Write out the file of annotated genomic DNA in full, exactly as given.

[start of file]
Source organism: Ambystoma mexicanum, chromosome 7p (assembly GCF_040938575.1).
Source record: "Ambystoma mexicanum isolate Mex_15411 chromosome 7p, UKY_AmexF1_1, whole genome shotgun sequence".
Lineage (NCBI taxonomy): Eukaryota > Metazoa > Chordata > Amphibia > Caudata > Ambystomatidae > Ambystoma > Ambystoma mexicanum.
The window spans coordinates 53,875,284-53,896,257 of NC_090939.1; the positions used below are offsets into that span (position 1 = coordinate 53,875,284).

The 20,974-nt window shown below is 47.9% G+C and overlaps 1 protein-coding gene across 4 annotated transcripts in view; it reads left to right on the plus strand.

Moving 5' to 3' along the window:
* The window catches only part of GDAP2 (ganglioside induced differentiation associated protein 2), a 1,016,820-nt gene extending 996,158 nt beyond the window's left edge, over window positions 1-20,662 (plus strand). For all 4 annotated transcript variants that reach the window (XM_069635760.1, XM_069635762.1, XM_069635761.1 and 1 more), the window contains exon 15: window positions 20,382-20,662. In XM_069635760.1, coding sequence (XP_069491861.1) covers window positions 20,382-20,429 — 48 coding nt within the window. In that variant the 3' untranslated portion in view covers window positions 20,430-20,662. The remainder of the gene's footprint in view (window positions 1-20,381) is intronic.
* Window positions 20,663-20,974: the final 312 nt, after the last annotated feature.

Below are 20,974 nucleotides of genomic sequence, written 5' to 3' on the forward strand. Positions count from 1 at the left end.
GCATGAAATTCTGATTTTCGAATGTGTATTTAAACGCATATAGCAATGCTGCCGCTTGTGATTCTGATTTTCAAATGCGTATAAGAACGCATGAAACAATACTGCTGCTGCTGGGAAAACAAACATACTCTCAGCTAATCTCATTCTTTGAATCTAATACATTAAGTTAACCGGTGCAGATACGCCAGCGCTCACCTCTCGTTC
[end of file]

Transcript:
Source organism: Ambystoma mexicanum, chromosome 7p (assembly GCF_040938575.1).
Source record: "Ambystoma mexicanum isolate Mex_15411 chromosome 7p, UKY_AmexF1_1, whole genome shotgun sequence".
Lineage (NCBI taxonomy): Eukaryota > Metazoa > Chordata > Amphibia > Caudata > Ambystomatidae > Ambystoma > Ambystoma mexicanum.
The window spans coordinates 53,875,284-53,896,257 of NC_090939.1; the positions used below are offsets into that span (position 1 = coordinate 53,875,284).

The 20,974-nt window shown below is 47.9% G+C and overlaps 1 protein-coding gene across 4 annotated transcripts in view; it reads left to right on the plus strand.

Moving 5' to 3' along the window:
* The window catches only part of GDAP2 (ganglioside induced differentiation associated protein 2), a 1,016,820-nt gene extending 996,158 nt beyond the window's left edge, over window positions 1-20,662 (plus strand). For all 4 annotated transcript variants that reach the window (XM_069635760.1, XM_069635762.1, XM_069635761.1 and 1 more), the window contains exon 15: window positions 20,382-20,662. In XM_069635760.1, coding sequence (XP_069491861.1) covers window positions 20,382-20,429 — 48 coding nt within the window. In that variant the 3' untranslated portion in view covers window positions 20,430-20,662. The remainder of the gene's footprint in view (window positions 1-20,381) is intronic.
* Window positions 20,663-20,974: the final 312 nt, after the last annotated feature.

Below are 20,974 nucleotides of genomic sequence, written 5' to 3' on the forward strand. Positions count from 1 at the left end.
GCATGAAATTCTGATTTTCGAATGTGTATTTAAACGCATATAGCAATGCTGCCGCTTGTGATTCTGATTTTCAAATGCGTATAAGAACGCATGAAACAATACTGCTGCTGCTGGGAAAACAAACATACTCTCAGCTAATCTCATTCTTTGAATCTAATACATTAAGTTAACCGGTGCAGATACGCCAGCGCTCACCTCTCGTTC